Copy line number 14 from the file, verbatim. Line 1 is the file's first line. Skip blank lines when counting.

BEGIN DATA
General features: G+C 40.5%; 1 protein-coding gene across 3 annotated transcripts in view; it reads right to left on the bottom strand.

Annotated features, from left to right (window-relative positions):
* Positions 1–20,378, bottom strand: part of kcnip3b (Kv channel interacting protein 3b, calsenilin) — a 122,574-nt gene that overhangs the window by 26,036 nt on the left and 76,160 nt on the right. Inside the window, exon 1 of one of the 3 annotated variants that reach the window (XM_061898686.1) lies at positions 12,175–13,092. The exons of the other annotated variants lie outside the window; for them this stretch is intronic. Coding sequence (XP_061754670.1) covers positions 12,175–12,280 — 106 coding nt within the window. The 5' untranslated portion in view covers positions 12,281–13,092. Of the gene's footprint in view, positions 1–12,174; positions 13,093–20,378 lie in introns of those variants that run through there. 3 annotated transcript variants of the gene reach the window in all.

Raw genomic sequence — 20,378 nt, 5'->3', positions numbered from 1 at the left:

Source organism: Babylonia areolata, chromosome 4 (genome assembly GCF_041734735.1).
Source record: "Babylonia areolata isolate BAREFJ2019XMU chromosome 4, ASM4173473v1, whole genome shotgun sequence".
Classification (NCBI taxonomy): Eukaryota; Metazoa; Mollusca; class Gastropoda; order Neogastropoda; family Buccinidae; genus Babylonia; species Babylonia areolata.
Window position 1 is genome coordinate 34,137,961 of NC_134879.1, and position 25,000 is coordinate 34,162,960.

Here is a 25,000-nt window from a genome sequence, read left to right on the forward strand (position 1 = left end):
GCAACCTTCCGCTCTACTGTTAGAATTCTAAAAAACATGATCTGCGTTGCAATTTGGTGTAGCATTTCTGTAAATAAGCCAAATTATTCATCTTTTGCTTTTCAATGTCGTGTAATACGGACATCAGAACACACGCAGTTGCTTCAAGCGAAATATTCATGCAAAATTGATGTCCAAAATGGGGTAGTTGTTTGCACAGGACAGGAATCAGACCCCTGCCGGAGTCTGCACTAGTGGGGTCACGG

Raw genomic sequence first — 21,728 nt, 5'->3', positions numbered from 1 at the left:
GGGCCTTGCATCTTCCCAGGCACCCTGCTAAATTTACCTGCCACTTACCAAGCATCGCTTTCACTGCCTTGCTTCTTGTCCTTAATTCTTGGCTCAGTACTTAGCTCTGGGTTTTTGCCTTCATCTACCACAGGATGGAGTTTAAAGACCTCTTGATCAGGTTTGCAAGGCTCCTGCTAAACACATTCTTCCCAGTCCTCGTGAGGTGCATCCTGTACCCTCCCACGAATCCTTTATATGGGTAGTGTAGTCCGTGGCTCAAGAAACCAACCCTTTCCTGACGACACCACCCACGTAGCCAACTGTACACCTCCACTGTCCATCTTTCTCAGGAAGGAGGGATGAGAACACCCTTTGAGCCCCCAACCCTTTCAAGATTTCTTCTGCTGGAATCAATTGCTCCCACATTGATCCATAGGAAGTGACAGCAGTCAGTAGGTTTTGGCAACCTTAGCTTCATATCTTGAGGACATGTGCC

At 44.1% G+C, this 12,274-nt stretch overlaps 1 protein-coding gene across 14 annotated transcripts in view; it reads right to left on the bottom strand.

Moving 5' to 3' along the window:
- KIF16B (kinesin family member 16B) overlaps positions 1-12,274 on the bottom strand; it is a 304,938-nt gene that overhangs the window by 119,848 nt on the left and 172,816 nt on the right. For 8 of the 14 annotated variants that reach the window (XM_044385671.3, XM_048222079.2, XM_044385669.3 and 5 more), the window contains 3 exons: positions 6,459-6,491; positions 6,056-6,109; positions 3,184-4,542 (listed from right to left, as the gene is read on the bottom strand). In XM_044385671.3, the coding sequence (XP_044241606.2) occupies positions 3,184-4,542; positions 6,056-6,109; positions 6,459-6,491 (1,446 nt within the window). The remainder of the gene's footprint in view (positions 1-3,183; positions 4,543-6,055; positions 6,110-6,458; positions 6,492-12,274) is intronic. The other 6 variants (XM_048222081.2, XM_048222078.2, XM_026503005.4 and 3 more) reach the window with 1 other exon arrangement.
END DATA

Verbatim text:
Moving 5' to 3' along the window: